Sir Uvedale Price
We are therefore to profit by the experience contained in pictures, but not to content ourselves with that experience only; nor are we to consider even those of the highest class as absolute and infallible standards, but as the best and only ones we have; as compositions, which, like those of the great classical authors, have been consecrated by long uninterrupted admiration, and which therefore have a similar claim to influence our judgment, and to form our taste in all that is within their province. These are the reasons for studying copies of nature, though the original is before us, that we may not lose the benefit of what is of such great moment in all arts and sciences, the accumulated experience of past ages; and, with respect to the art of improving, we may look upon pictures as a set of experiments of the different ways in which trees, buildings, water, &c. may be disposed, grouped, and accompanied in the most beautiful and striking manner, and in every style, from the most simple and rural to the grandest and most ornamental: many of those objects, that are scarcely marked as they lie scattered over the face of nature, when brought together in the compass of a small space of canvas, are forcibly impressed upon the eye, which by that means learns how to separate, to select, and combine...
No one, I believe, has yet been daring enough to improve a picture of Claude, or at least to acknowledge it; but I do not think it extravagant to suppose that a man, thoroughly persuaded, from his, own taste, and from the authority of such a writer as Mr. Walpole, that an art, unknown to every age and climate, that of creating landscapes, had advanced with master-steps to vigorous perfection; that enough had been done to establish such a school of landscape as cannot be found in the rest of the globe; and that Milton's description of Paradise seems to have been copied from some piece of modern gardening; - that such a man, full of enthusiasm for this new art, and with little veneration for that of painting, should chuse to shew the world what Claude might have been, had he had the advantage of seeing the works of Mr. Brown. The only difference he would make between improving a picture and a real scene, would be that of employing a painter instead of a gardener.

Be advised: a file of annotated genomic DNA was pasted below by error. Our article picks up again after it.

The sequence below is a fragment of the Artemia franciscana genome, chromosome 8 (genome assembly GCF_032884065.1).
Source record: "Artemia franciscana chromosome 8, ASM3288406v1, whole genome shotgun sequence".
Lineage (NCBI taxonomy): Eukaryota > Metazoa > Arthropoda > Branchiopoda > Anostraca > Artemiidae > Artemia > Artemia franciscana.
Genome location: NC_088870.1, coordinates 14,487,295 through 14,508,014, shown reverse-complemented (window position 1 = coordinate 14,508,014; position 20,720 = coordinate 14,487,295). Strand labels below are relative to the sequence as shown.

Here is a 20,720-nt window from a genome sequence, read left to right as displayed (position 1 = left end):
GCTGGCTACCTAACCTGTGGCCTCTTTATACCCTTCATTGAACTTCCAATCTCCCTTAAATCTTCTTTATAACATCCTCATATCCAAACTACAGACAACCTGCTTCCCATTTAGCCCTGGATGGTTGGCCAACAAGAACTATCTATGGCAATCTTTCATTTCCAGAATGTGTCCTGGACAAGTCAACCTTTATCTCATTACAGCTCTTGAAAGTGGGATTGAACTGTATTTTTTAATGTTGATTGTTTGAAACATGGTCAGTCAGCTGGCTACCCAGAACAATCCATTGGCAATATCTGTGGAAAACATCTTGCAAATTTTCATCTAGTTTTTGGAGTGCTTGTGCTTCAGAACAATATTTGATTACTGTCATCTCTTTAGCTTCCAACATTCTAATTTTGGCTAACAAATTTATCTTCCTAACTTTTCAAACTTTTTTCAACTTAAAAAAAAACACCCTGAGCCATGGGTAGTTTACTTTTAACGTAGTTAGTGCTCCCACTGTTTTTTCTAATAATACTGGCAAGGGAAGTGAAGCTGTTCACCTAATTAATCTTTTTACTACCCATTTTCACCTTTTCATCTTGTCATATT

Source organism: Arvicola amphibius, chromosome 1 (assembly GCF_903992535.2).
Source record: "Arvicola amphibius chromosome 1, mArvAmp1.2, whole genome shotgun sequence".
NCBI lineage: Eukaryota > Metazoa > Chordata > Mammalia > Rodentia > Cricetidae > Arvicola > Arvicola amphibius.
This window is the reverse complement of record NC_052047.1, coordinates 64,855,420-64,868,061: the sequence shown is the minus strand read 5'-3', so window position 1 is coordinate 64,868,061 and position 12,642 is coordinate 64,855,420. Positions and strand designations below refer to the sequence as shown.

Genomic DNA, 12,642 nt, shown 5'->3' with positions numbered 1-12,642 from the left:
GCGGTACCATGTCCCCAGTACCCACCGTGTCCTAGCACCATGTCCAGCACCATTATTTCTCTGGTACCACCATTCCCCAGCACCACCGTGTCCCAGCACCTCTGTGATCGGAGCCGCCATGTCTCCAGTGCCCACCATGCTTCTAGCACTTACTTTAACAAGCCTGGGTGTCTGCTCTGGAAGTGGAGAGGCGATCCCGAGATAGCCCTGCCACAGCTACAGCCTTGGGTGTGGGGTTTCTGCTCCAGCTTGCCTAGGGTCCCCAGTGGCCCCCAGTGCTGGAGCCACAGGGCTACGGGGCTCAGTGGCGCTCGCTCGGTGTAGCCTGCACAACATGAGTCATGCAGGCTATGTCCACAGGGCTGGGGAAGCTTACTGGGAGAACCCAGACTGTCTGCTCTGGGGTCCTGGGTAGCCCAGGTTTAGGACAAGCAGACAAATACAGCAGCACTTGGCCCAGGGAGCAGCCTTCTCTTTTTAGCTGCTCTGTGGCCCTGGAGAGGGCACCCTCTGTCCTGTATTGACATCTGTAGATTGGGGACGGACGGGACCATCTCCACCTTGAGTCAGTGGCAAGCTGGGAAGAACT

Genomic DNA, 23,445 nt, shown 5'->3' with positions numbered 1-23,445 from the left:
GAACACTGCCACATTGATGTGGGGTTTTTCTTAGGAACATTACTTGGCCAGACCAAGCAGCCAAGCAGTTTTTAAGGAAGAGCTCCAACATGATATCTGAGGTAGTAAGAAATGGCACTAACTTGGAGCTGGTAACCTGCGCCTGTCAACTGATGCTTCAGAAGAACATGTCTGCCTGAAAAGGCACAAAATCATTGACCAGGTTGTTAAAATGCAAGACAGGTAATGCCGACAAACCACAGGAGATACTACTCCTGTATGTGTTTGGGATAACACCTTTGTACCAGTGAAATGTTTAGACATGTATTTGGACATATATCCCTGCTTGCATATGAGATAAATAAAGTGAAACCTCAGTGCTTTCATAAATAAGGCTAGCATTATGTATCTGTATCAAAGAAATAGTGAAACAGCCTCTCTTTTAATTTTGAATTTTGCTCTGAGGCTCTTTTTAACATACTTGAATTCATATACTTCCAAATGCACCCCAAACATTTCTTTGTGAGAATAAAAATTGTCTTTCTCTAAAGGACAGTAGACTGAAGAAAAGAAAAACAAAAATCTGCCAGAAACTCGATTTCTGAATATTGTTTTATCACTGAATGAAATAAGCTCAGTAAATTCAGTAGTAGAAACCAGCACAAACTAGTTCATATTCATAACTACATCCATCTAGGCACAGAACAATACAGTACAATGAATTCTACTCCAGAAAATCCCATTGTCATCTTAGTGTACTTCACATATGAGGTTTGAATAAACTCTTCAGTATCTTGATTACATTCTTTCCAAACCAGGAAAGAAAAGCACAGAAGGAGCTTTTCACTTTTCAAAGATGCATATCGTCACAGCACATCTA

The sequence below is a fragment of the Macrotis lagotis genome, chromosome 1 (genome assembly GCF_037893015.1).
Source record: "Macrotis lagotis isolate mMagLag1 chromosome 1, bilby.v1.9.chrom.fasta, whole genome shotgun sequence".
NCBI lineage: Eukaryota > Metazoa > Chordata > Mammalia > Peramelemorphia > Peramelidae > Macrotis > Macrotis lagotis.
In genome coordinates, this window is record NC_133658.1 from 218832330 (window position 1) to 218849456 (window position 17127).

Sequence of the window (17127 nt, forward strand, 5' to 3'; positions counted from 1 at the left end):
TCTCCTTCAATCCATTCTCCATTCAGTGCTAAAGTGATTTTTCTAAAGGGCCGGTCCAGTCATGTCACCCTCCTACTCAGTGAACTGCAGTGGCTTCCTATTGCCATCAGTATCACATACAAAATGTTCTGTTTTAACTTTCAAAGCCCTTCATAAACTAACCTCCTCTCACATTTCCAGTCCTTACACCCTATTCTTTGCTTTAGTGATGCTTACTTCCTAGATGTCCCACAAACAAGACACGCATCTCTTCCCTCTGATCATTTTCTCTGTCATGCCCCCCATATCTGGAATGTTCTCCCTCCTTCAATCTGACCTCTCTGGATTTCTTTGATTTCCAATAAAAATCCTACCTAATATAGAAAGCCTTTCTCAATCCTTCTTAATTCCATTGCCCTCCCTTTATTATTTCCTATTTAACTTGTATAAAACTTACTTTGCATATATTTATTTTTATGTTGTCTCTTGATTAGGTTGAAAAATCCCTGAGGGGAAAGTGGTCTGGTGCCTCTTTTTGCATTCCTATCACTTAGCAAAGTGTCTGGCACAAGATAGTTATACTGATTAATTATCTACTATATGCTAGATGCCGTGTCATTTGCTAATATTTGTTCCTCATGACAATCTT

What would more immediately strike him would be the total want of that leading feature of all modern improvements, the clump; and of course he would order several of them to be placed in the most conspicuous spots, with, perhaps, here and there a patch of larches, as forming a strong contrast, in shape and colour, to the Scotch firs. - His eye, which had been used to see even the natural groupes of trees in improved places made as separate and clump-like as possible, would be shocked to see those of Claude, some quite surrounded, some half concealed by bushes and thickets; others standing alone, but, by means of those thickets, or of detached trees, connected with other groupes of various sizes and shapes. All this rubbish must be cleared away, the ground made every where quite smooth and level, and each groupe left upon the grass perfectly distinct and separate. - Having been accustomed to whiten all distant buildings, those of Claude, from the effect of his soft vapoury atmosphere, would appear to him too indistinct; the painter of course would be ordered to give them a smarter appearance, which might possibly be communicated to the nearer buildings also. - Few modern houses or ornamental buildings are so placed among trees, and partially hid by them, as to conceal much of the skill of the architect, or the expence of the possessor; but in Claude, not only ruins, but temples and palaces, are often so mixed with trees, that the tops over-hang their balustrades, and the luxuriant branches shoot between the openings of their magnificent columns and porticos: as he would not suffer his own buildings to be so masked, neither would he those of Claude; and these luxuriant boughs, and all that obstructed a full view of them, the painter would be told to expunge, and carefully to restore the ornaments they had hid. - The last finishing both to places and pictures is water: in Claude it partakes of the general softness and dressed appearance of his scenes, and the accompaniments have, perhaps, less of rudeness, than in any other master; yet, compared with those of a piece of made water, or of an improved river, his banks are perfectly savage; parts of them covered with trees and bushes that hang over the water; and near the edge of it tussucks of rushes, large stones, and stumps; the ground sometimes smooth, sometimes broken and abrupt, and seldom keeping, for a long space, the same level from the water: no curves that answer each other; no resemblance, in short, to what he had been used to admire; a few strokes of the painter's brush would reduce the bank on each side to one level, to one green; would make curve answer curve, without bush or tree to hinder the eye from enjoying the uniform smoothness and verdure, and from pursuing, without interruption, the continued sweep of these serpentine lines; - a little cleaning and polishing of the fore-ground would give the last touches of improvement, and complete the picture.